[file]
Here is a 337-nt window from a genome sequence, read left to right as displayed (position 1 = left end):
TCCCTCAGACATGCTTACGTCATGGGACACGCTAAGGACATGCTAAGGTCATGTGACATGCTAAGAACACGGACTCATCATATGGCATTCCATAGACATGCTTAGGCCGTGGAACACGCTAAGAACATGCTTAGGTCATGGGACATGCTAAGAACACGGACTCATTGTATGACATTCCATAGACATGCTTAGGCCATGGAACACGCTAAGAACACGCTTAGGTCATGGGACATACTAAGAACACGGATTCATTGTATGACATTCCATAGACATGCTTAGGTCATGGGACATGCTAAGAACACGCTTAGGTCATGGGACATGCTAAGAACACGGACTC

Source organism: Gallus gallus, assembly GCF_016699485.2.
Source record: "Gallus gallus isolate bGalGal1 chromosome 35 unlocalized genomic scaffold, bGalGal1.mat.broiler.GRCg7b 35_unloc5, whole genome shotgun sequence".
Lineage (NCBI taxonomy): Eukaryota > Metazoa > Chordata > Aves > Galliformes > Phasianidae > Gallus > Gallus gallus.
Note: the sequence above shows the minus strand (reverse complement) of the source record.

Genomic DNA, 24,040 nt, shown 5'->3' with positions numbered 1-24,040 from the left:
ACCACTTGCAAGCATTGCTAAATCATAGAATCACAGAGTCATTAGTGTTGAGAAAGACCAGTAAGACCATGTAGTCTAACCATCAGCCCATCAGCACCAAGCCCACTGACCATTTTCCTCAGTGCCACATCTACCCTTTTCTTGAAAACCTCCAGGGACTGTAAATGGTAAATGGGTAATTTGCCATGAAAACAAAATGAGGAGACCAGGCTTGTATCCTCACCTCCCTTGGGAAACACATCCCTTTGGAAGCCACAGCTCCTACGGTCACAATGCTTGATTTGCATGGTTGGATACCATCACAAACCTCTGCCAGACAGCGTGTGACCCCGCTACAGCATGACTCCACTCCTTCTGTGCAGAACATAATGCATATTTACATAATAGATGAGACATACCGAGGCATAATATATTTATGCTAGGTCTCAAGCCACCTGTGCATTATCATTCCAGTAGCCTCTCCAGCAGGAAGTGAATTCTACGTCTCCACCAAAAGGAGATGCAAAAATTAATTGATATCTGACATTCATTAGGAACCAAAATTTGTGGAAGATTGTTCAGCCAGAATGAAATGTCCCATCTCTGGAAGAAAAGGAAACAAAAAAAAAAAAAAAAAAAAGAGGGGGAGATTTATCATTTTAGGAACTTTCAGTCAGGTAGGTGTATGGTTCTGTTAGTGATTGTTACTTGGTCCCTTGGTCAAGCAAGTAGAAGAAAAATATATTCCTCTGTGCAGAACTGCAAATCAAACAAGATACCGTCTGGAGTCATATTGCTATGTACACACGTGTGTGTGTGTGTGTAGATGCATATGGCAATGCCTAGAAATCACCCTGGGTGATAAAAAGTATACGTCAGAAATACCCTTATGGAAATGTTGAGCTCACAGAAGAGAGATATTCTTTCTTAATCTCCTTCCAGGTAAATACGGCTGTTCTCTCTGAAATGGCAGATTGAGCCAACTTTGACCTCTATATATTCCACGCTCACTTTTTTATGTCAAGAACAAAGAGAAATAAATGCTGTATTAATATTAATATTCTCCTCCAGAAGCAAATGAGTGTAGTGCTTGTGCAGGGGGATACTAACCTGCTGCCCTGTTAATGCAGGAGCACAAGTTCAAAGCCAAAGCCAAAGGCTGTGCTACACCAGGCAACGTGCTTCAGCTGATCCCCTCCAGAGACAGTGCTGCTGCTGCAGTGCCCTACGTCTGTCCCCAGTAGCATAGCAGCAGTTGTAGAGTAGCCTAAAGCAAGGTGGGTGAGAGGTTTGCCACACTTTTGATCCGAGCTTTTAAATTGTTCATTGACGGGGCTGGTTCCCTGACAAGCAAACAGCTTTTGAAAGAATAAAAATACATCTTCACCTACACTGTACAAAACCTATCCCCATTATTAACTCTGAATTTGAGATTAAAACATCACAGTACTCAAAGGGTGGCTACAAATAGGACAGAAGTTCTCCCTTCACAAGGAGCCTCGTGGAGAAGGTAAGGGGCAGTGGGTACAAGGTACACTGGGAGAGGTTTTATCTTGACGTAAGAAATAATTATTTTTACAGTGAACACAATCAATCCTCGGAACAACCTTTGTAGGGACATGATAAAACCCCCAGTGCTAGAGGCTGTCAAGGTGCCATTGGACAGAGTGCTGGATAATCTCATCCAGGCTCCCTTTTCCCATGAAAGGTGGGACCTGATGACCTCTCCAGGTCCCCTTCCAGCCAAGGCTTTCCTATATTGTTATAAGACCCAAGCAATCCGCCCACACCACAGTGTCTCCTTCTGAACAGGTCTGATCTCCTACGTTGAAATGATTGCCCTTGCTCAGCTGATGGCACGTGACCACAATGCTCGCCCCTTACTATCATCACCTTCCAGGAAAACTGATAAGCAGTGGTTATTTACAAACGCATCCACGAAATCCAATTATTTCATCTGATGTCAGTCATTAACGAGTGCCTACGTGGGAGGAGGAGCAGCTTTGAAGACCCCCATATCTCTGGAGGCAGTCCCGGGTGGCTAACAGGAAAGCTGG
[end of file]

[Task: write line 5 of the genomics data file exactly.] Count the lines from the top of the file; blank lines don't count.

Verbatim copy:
Lineage (NCBI taxonomy): Eukaryota > Metazoa > Chordata > Aves > Galliformes > Phasianidae > Gallus > Gallus gallus.